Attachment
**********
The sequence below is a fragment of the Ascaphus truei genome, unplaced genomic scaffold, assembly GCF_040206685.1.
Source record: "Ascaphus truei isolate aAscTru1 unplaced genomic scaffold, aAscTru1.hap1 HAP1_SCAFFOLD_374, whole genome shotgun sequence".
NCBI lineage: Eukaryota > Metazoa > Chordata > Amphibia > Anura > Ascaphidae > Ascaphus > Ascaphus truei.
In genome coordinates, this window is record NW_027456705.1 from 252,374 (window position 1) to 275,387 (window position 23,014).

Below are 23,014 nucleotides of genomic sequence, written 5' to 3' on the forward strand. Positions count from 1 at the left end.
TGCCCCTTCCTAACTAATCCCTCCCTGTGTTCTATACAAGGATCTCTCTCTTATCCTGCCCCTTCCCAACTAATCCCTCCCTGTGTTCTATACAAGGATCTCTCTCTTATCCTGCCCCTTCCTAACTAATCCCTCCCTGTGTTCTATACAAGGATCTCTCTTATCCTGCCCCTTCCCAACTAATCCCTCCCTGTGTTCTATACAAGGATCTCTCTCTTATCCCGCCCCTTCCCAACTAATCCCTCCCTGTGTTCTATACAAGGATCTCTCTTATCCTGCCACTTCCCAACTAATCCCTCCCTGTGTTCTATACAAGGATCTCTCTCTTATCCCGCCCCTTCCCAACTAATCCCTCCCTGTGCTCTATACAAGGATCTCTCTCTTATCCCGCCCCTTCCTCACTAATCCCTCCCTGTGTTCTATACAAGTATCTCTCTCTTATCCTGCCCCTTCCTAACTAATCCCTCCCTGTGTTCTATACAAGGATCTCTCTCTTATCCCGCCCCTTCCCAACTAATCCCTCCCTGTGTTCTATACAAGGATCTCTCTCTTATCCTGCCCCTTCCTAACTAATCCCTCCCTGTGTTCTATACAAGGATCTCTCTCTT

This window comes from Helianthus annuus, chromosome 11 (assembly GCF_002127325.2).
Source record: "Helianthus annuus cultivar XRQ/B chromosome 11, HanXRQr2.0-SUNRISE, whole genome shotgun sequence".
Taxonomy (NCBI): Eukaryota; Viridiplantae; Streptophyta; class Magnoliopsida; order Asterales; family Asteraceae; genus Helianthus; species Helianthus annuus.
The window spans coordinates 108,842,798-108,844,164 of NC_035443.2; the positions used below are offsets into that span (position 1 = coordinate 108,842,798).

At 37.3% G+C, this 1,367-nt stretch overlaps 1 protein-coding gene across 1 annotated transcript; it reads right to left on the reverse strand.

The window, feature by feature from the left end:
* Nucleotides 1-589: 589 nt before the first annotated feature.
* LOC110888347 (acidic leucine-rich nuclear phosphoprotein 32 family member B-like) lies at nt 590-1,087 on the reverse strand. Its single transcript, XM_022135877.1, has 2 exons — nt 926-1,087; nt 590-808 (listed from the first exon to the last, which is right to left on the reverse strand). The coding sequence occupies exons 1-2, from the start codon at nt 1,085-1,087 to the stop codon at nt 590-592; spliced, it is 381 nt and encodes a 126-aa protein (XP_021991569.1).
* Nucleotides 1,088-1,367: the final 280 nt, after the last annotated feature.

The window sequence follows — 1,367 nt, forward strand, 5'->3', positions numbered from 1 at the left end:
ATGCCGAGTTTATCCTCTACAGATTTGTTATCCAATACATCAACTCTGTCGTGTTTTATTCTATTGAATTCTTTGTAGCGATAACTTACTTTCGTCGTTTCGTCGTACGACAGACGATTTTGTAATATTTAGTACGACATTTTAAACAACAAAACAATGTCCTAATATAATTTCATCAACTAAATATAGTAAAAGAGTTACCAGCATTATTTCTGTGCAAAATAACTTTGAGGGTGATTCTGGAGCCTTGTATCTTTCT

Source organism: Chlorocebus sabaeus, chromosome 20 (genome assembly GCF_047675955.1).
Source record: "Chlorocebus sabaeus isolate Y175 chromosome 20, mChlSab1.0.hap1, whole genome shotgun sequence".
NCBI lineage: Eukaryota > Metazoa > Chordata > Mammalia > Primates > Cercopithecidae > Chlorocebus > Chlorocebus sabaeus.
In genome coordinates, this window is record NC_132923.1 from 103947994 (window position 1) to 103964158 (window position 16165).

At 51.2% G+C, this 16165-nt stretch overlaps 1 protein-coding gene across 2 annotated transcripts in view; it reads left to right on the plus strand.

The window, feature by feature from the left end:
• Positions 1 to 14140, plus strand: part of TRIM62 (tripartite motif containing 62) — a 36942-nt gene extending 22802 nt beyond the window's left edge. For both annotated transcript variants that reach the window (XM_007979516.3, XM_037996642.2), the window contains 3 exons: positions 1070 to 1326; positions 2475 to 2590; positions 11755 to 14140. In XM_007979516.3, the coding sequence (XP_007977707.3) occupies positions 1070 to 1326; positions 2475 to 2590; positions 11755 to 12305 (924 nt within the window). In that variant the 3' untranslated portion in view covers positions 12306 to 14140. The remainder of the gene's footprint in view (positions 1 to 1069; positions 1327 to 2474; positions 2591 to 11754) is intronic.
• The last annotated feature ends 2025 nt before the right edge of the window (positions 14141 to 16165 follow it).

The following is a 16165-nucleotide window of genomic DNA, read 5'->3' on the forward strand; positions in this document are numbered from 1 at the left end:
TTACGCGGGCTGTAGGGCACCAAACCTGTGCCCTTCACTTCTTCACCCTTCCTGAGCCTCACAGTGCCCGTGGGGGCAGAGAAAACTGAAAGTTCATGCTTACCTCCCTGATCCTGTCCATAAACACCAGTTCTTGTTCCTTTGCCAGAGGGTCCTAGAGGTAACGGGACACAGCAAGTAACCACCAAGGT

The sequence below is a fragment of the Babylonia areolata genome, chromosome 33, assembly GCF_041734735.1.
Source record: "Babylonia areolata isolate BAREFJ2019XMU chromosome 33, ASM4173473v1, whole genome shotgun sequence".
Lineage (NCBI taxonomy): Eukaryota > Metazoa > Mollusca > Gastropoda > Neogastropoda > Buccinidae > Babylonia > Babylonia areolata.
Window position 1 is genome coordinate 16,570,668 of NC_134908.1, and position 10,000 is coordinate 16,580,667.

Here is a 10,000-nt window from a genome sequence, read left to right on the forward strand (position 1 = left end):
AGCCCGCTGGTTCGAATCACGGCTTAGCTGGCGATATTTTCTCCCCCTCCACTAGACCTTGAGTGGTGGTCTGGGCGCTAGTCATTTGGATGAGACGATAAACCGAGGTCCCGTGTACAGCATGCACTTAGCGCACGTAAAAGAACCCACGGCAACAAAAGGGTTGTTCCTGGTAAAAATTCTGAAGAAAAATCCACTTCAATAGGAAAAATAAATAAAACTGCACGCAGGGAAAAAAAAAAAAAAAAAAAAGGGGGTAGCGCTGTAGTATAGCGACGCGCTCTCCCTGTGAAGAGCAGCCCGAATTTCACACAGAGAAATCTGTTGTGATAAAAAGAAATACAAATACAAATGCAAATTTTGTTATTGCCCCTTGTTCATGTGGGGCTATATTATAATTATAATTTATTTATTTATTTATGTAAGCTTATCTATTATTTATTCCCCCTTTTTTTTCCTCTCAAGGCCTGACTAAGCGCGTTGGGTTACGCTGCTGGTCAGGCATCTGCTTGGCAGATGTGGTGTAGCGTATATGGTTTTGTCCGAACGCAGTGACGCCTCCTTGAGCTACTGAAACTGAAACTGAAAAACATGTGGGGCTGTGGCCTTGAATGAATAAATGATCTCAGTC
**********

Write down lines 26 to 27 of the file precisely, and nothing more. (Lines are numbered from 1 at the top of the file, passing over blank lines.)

The following is a 16165-nucleotide window of genomic DNA, read 5'->3' on the forward strand; positions in this document are numbered from 1 at the left end:
TTACGCGGGCTGTAGGGCACCAAACCTGTGCCCTTCACTTCTTCACCCTTCCTGAGCCTCACAGTGCCCGTGGGGGCAGAGAAAACTGAAAGTTCATGCTTACCTCCCTGATCCTGTCCATAAACACCAGTTCTTGTTCCTTTGCCAGAGGGTCCTAGAGGTAACGGGACACAGCAAGTAACCACCAAGGT